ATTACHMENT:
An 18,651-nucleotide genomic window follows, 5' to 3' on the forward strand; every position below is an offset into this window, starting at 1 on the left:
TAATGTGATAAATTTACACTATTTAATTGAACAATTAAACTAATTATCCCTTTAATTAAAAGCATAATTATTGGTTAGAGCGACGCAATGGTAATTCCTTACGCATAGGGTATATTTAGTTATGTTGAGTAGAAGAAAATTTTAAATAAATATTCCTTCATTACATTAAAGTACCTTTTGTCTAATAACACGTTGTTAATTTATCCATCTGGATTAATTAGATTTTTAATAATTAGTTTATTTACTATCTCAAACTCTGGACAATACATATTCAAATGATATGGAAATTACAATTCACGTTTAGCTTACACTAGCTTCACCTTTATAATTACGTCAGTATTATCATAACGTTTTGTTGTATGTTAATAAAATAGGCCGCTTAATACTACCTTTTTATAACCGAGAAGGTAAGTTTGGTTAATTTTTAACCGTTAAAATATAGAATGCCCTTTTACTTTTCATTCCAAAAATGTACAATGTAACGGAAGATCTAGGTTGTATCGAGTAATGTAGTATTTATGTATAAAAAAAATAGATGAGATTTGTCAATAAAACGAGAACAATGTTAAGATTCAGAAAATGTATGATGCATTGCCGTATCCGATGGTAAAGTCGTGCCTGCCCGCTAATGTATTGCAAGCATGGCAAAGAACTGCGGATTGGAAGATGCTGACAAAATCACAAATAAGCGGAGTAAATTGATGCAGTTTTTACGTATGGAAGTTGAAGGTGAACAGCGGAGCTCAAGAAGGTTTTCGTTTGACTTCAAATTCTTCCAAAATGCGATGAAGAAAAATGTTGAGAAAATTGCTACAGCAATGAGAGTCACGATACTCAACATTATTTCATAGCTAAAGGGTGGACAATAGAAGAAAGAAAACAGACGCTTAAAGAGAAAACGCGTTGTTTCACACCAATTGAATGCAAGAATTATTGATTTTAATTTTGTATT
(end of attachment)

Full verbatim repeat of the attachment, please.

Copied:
An 18,651-nucleotide genomic window follows, 5' to 3' on the forward strand; every position below is an offset into this window, starting at 1 on the left:
TAATGTGATAAATTTACACTATTTAATTGAACAATTAAACTAATTATCCCTTTAATTAAAAGCATAATTATTGGTTAGAGCGACGCAATGGTAATTCCTTACGCATAGGGTATATTTAGTTATGTTGAGTAGAAGAAAATTTTAAATAAATATTCCTTCATTACATTAAAGTACCTTTTGTCTAATAACACGTTGTTAATTTATCCATCTGGATTAATTAGATTTTTAATAATTAGTTTATTTACTATCTCAAACTCTGGACAATACATATTCAAATGATATGGAAATTACAATTCACGTTTAGCTTACACTAGCTTCACCTTTATAATTACGTCAGTATTATCATAACGTTTTGTTGTATGTTAATAAAATAGGCCGCTTAATACTACCTTTTTATAACCGAGAAGGTAAGTTTGGTTAATTTTTAACCGTTAAAATATAGAATGCCCTTTTACTTTTCATTCCAAAAATGTACAATGTAACGGAAGATCTAGGTTGTATCGAGTAATGTAGTATTTATGTATAAAAAAAATAGATGAGATTTGTCAATAAAACGAGAACAATGTTAAGATTCAGAAAATGTATGATGCATTGCCGTATCCGATGGTAAAGTCGTGCCTGCCCGCTAATGTATTGCAAGCATGGCAAAGAACTGCGGATTGGAAGATGCTGACAAAATCACAAATAAGCGGAGTAAATTGATGCAGTTTTTACGTATGGAAGTTGAAGGTGAACAGCGGAGCTCAAGAAGGTTTTCGTTTGACTTCAAATTCTTCCAAAATGCGATGAAGAAAAATGTTGAGAAAATTGCTACAGCAATGAGAGTCACGATACTCAACATTATTTCATAGCTAAAGGGTGGACAATAGAAGAAAGAAAACAGACGCTTAAAGAGAAAACGCGTTGTTTCACACCAATTGAATGCAAGAATTATTGATTTTAATTTTGTATT